Thousands of marchers wound their way through Seattle Thursday afternoon to advocate for worker and immigrant’s rights — and to protest Mayor Ed Murray’s brand new proposal for a $15/hour minimum wage phased-in over seven years.
“Every year of a phase-in is yet another year a worker has to live in poverty!” Socialist City Council member Kshama Sawant, said in her speech at the culmination of the march at Westlake Park. Sawant was elected to the City Council last fall on a $15/hour minimum wage platform, and is a major endorser of 15 Now, an organization fighting for higher minimum wages across the nation.
May 1st, otherwise known as May Day, has been a day to advocate for worker’s rights since 1866, when labor unions fought for the 8-hour work day.
The peaceful march began outside St. Mary’s Church in the Judkins Park neighborhood and kicked off with a performance from Aztec dancers who continued on to lead the marchers all the way to Westlake Park in Downtown Seattle.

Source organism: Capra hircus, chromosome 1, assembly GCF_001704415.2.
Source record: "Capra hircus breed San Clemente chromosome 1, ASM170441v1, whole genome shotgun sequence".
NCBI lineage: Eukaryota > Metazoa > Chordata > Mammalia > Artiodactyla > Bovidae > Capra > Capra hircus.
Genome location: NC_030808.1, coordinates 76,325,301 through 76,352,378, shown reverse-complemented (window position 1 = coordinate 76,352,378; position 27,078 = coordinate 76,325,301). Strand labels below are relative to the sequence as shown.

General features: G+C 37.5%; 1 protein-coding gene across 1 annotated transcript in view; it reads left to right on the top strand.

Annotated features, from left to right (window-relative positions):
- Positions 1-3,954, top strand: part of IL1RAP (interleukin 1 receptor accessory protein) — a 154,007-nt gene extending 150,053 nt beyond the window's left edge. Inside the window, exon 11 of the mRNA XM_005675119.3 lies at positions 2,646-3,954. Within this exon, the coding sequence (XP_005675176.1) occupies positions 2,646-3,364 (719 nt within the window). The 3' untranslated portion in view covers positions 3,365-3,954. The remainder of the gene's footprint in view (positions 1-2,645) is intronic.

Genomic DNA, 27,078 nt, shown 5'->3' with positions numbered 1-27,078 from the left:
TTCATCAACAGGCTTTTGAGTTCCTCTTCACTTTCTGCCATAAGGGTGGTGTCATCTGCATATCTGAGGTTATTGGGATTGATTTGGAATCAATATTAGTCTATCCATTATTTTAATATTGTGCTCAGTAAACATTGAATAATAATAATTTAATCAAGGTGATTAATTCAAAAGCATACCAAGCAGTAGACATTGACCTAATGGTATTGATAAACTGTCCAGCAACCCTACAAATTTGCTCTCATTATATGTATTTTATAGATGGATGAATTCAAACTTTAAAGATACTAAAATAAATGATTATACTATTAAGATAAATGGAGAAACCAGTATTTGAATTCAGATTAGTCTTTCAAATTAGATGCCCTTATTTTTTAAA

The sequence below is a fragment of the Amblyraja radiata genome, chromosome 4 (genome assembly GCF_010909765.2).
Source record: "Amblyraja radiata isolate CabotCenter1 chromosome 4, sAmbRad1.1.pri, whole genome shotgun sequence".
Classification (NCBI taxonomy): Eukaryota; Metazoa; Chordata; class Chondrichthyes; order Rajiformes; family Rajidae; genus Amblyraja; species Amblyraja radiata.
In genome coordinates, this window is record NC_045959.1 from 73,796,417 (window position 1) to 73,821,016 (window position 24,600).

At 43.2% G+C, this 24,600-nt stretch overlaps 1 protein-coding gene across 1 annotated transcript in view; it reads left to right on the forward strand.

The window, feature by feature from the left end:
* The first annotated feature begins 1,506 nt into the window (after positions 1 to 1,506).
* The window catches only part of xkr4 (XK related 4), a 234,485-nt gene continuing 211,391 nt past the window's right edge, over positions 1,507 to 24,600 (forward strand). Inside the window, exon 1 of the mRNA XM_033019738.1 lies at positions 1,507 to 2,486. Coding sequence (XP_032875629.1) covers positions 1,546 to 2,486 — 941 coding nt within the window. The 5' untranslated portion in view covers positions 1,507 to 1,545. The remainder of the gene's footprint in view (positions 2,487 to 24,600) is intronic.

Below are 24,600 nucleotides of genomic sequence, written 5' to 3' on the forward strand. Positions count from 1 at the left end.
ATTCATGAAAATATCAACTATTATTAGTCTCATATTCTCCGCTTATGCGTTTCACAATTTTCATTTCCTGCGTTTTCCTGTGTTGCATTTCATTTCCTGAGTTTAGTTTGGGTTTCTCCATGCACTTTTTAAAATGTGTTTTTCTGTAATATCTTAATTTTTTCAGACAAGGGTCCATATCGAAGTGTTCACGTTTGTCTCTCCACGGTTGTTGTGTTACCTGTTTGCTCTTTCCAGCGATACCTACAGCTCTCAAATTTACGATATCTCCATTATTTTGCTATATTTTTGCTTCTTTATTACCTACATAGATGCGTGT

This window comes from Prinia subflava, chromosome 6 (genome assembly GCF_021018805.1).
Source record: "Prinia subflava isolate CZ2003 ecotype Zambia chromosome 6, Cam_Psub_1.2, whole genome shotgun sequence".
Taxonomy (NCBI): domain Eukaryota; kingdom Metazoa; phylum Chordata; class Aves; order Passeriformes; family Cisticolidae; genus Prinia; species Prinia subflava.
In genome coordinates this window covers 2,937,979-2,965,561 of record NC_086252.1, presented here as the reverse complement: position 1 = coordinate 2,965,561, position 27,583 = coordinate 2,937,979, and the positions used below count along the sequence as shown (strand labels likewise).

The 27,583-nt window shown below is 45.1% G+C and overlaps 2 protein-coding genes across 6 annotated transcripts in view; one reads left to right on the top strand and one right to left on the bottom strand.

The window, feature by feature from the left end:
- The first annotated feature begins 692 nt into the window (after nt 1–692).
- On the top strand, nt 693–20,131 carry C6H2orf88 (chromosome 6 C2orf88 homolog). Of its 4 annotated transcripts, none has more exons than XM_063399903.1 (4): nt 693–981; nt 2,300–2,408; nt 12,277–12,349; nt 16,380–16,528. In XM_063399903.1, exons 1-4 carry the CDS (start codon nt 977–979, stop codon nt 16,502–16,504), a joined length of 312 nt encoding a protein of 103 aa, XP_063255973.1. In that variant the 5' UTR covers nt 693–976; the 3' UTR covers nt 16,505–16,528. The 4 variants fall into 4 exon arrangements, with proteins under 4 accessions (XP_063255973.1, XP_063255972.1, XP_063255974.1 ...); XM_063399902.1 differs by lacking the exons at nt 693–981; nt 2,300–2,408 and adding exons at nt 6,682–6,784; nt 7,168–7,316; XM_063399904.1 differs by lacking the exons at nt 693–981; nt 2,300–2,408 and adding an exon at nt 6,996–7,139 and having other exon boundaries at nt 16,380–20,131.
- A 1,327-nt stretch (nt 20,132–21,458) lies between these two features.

Along the way, the crowd chanted a mixture of Spanish and English phrases, in particular “Sí se puede!” a popular rallying cry at immigrant-centric rallies and protests meaning “Yes we can!”
Aztec dancers from Danza Ce Atl Tonalli lead the May Day marchers (Video by Seth Halleran).
The march was organized by El Comité, a Seattle based Latino organization focused on immigration reform and social justice issues.
Upon arriving at Westlake Park, the crowd was greeted by Reverend Dr. Leslie D. Braxton, Senior Pastor of the New Beginnings Christian Fellowship in Renton.
“Today we need to demand that President Obama use his executive authority to immediately desist all deportations!” said Braxton, receiving cheers of support from the crowd.
Many in the crowds carried signs declaring “Ni Una Mas” (Not One More) in reference to this plea for ending immigrant discrimination and deportations.
“No more separation of families! We don’t want our kids to be put up for adoption!” said Vicky Cubillos of El Comité
With Hispanics and Latinos making up 6.6% of Seattle’s population, and eight million undocumented immigrants making up 5.2% of the national workforce, it’s clear that immigrants have become deeply rooted in the fabric of the U.S. — and here in the Northwest.
“We’re at the point where immigrants are a crucial part of our economy,” said Sarah Knispel of 15 Now. “I think it’s time for people to wake up and accept that.”
The Seattle City Council will be meeting this Monday for an initial review of the Mayor’s minimum wage proposal.